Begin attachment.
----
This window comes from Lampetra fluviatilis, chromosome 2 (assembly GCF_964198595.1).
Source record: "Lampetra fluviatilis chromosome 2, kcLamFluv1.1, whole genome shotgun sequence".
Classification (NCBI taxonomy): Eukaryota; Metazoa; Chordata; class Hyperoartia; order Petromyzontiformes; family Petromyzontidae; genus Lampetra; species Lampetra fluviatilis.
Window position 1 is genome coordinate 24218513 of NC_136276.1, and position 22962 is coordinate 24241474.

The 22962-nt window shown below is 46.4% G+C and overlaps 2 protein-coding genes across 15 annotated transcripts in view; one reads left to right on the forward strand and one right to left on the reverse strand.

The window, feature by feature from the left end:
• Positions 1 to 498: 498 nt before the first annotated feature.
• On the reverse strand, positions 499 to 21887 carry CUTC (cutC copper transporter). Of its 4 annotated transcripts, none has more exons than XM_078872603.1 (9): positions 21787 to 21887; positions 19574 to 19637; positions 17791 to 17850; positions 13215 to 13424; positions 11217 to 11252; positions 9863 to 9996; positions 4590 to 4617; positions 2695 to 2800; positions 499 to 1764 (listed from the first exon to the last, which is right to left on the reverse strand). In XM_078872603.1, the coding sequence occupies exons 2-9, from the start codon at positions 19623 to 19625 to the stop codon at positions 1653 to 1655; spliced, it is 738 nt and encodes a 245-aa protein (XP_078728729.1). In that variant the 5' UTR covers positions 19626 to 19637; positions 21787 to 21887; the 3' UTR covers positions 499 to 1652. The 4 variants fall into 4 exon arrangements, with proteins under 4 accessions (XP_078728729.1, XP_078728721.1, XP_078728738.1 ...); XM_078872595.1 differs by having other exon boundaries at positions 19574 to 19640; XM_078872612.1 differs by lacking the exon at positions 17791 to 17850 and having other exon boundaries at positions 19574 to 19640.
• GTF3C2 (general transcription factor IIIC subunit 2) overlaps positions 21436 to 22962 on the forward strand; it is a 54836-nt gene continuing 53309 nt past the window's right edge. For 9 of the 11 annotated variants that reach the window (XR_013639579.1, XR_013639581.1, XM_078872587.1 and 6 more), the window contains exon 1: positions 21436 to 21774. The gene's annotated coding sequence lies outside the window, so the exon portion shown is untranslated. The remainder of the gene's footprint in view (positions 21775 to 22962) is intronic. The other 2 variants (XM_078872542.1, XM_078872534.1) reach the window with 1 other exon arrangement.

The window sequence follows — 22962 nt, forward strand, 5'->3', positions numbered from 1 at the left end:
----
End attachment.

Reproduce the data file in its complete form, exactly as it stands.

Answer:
This window comes from Lampetra fluviatilis, chromosome 2 (assembly GCF_964198595.1).
Source record: "Lampetra fluviatilis chromosome 2, kcLamFluv1.1, whole genome shotgun sequence".
Classification (NCBI taxonomy): Eukaryota; Metazoa; Chordata; class Hyperoartia; order Petromyzontiformes; family Petromyzontidae; genus Lampetra; species Lampetra fluviatilis.
Window position 1 is genome coordinate 24218513 of NC_136276.1, and position 22962 is coordinate 24241474.

The 22962-nt window shown below is 46.4% G+C and overlaps 2 protein-coding genes across 15 annotated transcripts in view; one reads left to right on the forward strand and one right to left on the reverse strand.

The window, feature by feature from the left end:
• Positions 1 to 498: 498 nt before the first annotated feature.
• On the reverse strand, positions 499 to 21887 carry CUTC (cutC copper transporter). Of its 4 annotated transcripts, none has more exons than XM_078872603.1 (9): positions 21787 to 21887; positions 19574 to 19637; positions 17791 to 17850; positions 13215 to 13424; positions 11217 to 11252; positions 9863 to 9996; positions 4590 to 4617; positions 2695 to 2800; positions 499 to 1764 (listed from the first exon to the last, which is right to left on the reverse strand). In XM_078872603.1, the coding sequence occupies exons 2-9, from the start codon at positions 19623 to 19625 to the stop codon at positions 1653 to 1655; spliced, it is 738 nt and encodes a 245-aa protein (XP_078728729.1). In that variant the 5' UTR covers positions 19626 to 19637; positions 21787 to 21887; the 3' UTR covers positions 499 to 1652. The 4 variants fall into 4 exon arrangements, with proteins under 4 accessions (XP_078728729.1, XP_078728721.1, XP_078728738.1 ...); XM_078872595.1 differs by having other exon boundaries at positions 19574 to 19640; XM_078872612.1 differs by lacking the exon at positions 17791 to 17850 and having other exon boundaries at positions 19574 to 19640.
• GTF3C2 (general transcription factor IIIC subunit 2) overlaps positions 21436 to 22962 on the forward strand; it is a 54836-nt gene continuing 53309 nt past the window's right edge. For 9 of the 11 annotated variants that reach the window (XR_013639579.1, XR_013639581.1, XM_078872587.1 and 6 more), the window contains exon 1: positions 21436 to 21774. The gene's annotated coding sequence lies outside the window, so the exon portion shown is untranslated. The remainder of the gene's footprint in view (positions 21775 to 22962) is intronic. The other 2 variants (XM_078872542.1, XM_078872534.1) reach the window with 1 other exon arrangement.

The window sequence follows — 22962 nt, forward strand, 5'->3', positions numbered from 1 at the left end: